The advantages and disadvantages of vapour phase soldering
17 November 2014
In the beginning of SMT, vapour phase soldering was the preferred reflow soldering technology because of its excellent heat transfer capabilities.
The process is widely used for assemblies with a large variable of thermal mass components on the PCB. It has the advantage that it can heat large masses evenly and quickly whilst the peak temperature is controlled. It emits thermal energy by phase change of the heat transfer medium from gas-like to liquid state. This phase change, known as condensation, on the surface of the solder piece lasts until the assembly has reached the temperature of the vapour. Another advantage includes no overheating of assemblies, so vapour phase soldering is ideal for lead free solder processes. It offers continuous heating-up of the complete assembly, an oxygen free soldering process without the use of any protective gas and finally the efficient use of energy because of the high heat transfer, therefore reducing operating costs. However there were some disadvantages, fast temperature rise and little influence on the temperature profiles. Due to this, vapour phase soldering was reduced to special applications with high mass or complex boards in low numbers.
To combat these process challenges, SolderStar developed a new profiling system designed specifically for vapour phase machines. The latest evolution of these machines offer user controlled soldering, with freely adjustable temperature gradients and profiles.
The original ‘dream’ sold by the manufacturers was that profiling was not needed; the reality is ‘you can't manage what you don't measure’. ‘Tomb-stoning’ is an evident problem; given the even heating of the vapour phase process this is unexpected. Yet PCB designers do not always adhere to machine manufactures recommendations so they then need to be set-up by an engineer and monitored if long term quality is to be maintained.
SolderStar developed a solution that gave users the ability to understand and control the production process. A two-piece, low mass heat-shield gives protection whilst minimising process impact, allowing operation across pre-heat, vapour and vacuum stages. Once retrieved from the process, the hot shield can be opened allowing data download and rapid air cooling, minimising the potential for instrument damage. Alternatively, captured data can be transferred by wireless telemetry to any selected PC station, allowing real-time profile viewing and analysis by the user.
A high temperature must be reached so that soldering can be accomplished even on sockets or large BGAs, but at the same time needs to be checked for overheating or delamination. With vapour phase soldering, even FR4boards, double sided densely packed, can be soldered reliably and with no danger of overheating.
The vapour phase heat transfer offers an excellent tool for easy and reflow soldering, independent whether lead free or leaded solders used.
Machine types and profiling methods
There are several machines that benefit from SolderStar thermal profiling, one being medium size production machines. This style of machine is harder to profile as some machines have internal thermocouple ports internally wired to the outside world. An external profiler can be used to capture the profile, although this is more difficult and not ideal for daily production testing. This machine also comes with a vacuum stage, if this is employed the soldering stage uses a sealed chamber and it is not possible to get wires inside, a true pass through profiler is needed, this is where SolderStar’s system comes into its own.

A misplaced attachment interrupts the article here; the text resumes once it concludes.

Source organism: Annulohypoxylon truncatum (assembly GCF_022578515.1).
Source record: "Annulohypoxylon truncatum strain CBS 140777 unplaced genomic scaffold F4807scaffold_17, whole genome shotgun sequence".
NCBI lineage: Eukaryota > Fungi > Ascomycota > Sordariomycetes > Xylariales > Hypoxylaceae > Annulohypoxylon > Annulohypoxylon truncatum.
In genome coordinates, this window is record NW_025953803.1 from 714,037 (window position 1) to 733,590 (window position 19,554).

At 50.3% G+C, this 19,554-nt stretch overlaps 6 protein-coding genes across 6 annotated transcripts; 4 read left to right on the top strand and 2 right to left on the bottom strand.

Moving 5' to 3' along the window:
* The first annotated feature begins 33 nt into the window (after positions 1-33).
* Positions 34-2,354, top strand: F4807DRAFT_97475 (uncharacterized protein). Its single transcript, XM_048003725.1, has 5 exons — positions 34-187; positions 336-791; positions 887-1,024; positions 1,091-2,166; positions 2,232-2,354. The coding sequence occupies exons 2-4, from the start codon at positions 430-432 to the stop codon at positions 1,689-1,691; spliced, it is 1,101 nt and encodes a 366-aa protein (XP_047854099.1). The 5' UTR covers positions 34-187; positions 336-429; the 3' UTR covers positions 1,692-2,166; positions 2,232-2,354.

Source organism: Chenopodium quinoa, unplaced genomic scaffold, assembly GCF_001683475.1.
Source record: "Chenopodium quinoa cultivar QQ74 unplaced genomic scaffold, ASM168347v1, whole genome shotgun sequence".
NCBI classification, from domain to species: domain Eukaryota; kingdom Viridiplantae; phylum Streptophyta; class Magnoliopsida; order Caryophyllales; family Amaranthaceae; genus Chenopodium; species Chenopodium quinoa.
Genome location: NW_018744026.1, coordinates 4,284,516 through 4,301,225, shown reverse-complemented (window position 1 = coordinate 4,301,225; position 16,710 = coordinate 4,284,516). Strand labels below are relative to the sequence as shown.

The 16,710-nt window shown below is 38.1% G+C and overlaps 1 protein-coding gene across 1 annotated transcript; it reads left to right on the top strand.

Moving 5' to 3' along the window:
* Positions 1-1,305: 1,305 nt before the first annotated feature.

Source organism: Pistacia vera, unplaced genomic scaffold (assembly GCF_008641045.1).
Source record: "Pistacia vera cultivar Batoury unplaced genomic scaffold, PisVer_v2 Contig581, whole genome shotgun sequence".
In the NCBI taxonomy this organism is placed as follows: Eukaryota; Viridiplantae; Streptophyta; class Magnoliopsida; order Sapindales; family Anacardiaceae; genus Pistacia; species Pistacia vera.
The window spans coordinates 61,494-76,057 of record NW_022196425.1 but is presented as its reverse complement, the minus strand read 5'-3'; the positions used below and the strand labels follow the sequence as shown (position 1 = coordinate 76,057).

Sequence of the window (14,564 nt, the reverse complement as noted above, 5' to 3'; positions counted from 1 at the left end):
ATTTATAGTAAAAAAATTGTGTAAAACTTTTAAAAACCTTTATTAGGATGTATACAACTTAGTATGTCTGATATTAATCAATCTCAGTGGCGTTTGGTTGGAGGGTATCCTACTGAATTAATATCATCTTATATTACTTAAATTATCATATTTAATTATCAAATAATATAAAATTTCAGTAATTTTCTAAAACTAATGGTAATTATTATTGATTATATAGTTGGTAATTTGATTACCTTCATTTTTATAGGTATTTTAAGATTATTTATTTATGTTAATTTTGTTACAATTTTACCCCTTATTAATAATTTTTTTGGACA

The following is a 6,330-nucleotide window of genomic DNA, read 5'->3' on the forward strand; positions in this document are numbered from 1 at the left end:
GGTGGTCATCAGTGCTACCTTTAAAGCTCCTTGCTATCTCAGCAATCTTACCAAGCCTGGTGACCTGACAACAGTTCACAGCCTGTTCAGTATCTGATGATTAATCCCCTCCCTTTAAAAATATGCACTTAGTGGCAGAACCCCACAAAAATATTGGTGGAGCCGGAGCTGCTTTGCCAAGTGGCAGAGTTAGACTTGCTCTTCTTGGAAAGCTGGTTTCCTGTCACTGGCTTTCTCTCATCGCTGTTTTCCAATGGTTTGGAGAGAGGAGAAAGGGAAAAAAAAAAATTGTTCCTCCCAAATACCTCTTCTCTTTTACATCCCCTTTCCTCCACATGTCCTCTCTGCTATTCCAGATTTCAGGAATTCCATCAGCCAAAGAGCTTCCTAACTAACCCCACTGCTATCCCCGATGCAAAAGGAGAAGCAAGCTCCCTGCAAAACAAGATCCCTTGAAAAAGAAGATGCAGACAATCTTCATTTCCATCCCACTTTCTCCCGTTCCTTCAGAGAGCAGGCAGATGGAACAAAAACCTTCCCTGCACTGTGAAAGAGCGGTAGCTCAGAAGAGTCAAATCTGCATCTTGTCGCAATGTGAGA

Another machine process is inline, these are also difficult to profile with long wires as they snag and the results are not always accurate. Again, if vacuum is employed you cannot use long wires.
The SolderStar PRO - VP system allows users of batch and in-line vapour phase soldering systems to fully profile their products in the same way as a conventional reflow machine. The system includes the SolderStar PRO data-logger combined with a sealed light-weight heat shield capable of operating in the pre-heat, vapour reflow and vacuum stages of the machine. Data can be passed to a nearby PC via wireless telemetry allowing the profile to be viewed in real-time. Once data capture is complete the heat shield can be opened and the datalogger removed, allowing rapid cool down cycles and minimising the risk of overheating the profiling unit.
SolderStar’s product has an external data logger with long wires, making them a perfect choice for manufactures with different soldering processes as only one datalogger is necessary. There are also added ‘down the wire’ logging capabilities via a USB connection, with live data which can be viewed by the engineer as the PCB passes through the machine. The pass through profiling unit is SolderStar’s main unit and is the only way to profile machines with vacuum stages.
High thermal transfer
The use of galden vapour in the machines means the thermal transfer is high compared to a conventional reflow oven, and subsequently the thermal protection of the datalogger is paramount to survive overheating. The vapour must not be allowed inside the profiling unit as it will ultimately damage the electronics and insulation used. As vacuums are employed the problems increase, the system must be able to withstand any pressure difference seen in the process, and a real-time wireless telemetry link is required to relay data back to PC from inside the machine and vacuum chamber.
There are two approaches to this problem, the one box approach - a datalogger electronic PCB inside a sealed box and the two box approach with a datalogger that can be separated from the protective shield when it exits the machine.